These are challenges which G-Cloud’s network of approved partners and suppliers can support public sector organisations with.
2. Establish a change culture
Research from Eduserv earlier this year surveying 373 local councils found that local authorities do understand the merits of the cloud, so the key to increasing adoption may lie in tackling cultural barriers, skills shortages, and insufficient budgets. Rather than a lack of understanding, one of the key barriers to adoption is cultural inertia – a reluctance to make strategic investments in new technology which is fit-for-purpose, easier to maintain and costs less to run.
Rather than force feed the benefits to public sector organisations, the government and cloud industry should create platforms for technology evangelists to spread the word of their own successes and give advice on overcoming cultural barriers. Establishing a change culture within the UK public sector has the potential to be the greatest driver of adopting modern technologies.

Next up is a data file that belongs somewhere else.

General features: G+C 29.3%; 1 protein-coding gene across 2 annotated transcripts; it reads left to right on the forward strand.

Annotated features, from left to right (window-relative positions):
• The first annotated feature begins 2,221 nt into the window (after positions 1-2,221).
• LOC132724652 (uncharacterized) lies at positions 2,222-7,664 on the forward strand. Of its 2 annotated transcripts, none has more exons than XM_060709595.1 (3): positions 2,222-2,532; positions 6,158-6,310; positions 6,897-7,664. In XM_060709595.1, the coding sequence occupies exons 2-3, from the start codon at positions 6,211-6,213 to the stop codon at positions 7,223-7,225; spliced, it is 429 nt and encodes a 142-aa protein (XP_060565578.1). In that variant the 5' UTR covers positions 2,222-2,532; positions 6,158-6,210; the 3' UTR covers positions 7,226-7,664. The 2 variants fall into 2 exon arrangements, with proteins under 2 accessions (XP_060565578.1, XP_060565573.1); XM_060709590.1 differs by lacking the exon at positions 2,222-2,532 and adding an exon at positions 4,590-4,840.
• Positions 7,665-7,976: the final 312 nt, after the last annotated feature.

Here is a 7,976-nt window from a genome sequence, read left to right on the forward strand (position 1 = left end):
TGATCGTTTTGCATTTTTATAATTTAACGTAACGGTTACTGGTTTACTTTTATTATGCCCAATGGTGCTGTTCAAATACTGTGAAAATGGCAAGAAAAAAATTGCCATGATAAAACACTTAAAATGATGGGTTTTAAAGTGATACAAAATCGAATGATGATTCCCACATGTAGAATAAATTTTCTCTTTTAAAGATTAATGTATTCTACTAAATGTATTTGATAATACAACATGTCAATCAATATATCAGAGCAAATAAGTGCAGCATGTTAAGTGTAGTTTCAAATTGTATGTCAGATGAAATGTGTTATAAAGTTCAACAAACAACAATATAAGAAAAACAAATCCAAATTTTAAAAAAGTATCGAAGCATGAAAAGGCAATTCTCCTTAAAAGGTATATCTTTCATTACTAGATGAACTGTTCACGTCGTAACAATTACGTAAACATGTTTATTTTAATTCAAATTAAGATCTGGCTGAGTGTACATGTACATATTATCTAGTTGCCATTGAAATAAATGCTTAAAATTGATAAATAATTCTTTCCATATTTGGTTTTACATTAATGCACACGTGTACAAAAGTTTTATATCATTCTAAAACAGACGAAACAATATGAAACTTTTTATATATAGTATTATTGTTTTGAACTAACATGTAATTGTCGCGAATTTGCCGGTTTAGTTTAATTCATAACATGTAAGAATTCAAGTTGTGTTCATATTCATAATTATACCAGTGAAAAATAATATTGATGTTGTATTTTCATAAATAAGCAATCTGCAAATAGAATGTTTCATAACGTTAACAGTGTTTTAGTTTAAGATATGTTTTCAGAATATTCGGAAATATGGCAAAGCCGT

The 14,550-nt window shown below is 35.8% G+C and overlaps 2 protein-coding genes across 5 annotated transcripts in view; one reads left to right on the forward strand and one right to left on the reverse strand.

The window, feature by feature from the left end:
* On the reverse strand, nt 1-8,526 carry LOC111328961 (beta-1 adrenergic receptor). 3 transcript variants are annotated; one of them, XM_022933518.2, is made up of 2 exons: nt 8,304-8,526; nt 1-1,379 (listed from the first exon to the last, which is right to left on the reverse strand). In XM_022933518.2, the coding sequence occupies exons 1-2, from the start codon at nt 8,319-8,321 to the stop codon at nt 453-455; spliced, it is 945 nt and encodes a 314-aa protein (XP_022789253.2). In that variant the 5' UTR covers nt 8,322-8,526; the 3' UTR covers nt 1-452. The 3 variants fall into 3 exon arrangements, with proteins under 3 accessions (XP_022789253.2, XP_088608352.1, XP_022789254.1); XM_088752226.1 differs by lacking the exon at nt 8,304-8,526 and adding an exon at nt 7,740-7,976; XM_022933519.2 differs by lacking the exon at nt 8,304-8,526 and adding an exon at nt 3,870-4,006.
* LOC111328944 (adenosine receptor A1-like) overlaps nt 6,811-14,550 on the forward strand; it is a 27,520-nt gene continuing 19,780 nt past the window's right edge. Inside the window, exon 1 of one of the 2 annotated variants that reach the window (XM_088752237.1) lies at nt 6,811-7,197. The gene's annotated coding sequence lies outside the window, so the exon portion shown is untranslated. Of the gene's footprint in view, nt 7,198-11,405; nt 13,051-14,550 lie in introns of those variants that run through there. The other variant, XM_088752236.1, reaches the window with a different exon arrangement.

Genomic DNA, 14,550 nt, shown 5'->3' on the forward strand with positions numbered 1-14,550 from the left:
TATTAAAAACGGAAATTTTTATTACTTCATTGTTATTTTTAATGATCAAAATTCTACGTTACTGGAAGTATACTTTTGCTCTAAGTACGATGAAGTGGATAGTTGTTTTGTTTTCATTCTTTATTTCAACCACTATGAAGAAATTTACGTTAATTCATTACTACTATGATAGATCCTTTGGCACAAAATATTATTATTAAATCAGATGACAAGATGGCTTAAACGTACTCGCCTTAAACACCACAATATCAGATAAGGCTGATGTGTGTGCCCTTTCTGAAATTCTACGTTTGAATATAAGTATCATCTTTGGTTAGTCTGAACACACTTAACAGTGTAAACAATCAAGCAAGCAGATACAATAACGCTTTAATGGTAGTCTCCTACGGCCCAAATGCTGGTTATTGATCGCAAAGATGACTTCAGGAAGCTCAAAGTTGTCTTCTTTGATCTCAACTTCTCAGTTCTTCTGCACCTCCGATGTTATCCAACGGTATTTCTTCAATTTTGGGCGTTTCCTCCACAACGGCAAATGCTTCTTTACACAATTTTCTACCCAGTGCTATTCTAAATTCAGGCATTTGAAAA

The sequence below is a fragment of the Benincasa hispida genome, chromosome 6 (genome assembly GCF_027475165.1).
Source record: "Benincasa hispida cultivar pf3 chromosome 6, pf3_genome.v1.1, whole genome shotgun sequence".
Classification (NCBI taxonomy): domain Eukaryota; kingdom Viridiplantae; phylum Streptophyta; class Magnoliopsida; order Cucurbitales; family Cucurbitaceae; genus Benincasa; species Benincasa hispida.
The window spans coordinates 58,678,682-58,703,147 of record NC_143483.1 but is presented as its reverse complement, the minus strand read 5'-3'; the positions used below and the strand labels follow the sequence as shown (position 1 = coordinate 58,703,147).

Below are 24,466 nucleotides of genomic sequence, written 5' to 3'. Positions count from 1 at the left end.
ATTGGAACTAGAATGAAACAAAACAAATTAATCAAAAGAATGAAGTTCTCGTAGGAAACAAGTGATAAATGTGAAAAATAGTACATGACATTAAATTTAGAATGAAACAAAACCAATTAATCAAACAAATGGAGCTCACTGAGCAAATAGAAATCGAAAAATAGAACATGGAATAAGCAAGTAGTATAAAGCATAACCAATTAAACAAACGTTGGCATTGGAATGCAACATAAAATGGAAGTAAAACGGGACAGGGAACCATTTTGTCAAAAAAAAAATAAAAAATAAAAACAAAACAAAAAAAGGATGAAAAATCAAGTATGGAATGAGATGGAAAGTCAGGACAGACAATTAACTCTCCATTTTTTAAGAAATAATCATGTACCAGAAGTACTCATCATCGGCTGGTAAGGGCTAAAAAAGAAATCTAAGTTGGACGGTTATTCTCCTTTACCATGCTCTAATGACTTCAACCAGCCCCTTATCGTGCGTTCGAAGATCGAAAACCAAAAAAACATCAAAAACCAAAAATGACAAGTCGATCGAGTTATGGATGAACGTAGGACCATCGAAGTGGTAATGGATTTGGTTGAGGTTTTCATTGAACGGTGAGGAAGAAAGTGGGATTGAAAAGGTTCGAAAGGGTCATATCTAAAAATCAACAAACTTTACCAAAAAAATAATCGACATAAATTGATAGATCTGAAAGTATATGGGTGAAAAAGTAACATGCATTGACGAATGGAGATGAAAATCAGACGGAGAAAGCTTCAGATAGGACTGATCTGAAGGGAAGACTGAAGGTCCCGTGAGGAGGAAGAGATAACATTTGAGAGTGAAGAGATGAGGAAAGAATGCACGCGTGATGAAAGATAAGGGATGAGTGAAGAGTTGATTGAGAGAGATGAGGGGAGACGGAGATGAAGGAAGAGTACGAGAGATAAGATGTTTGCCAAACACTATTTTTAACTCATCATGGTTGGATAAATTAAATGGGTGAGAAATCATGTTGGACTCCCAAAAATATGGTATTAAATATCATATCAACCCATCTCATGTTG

3. Prove your claims
The 2018 Eduserv research found that the IT approach at a regional level is very much a hybrid one. However, some authorities are still using systems which were installed in the 1990s as concerns exist around perceived high up-front investment and not possessing the skills required to use modern cloud-based systems.
This should be taken as a key learning by stakeholders. Cloud adoption does not necessarily mean moving entire IT provisions into the public cloud. The hybrid approach can allay fears around highly sensitive data being stored offsite, demands a less radical cultural change from IT departments and users, while significantly increasing the flexibility and scalability of the IT infrastructure. Rolling out proof-of-concepts and migrating applications to the cloud one-by-one, proving that the long-term gain outweighs the short-term pain, is a way of on-boarding different areas of the organisation. This can alleviate the feeling of resistance to adoption and the perception of forced cultural change, leading employees and departments to feel that the migration is happening on their terms.
4. Tough love
The modus operandi of Cloud First is that considering cloud services as a first option is policy not aspiration. However, the idea that cloud adoption can be driven through making it more prominent in IT purchasing decisions is flawed. It assumes that IT departments are investing in their infrastructure at all and that there is always an appetite to move away from legacy systems which cost the organisation money and are difficult to manage.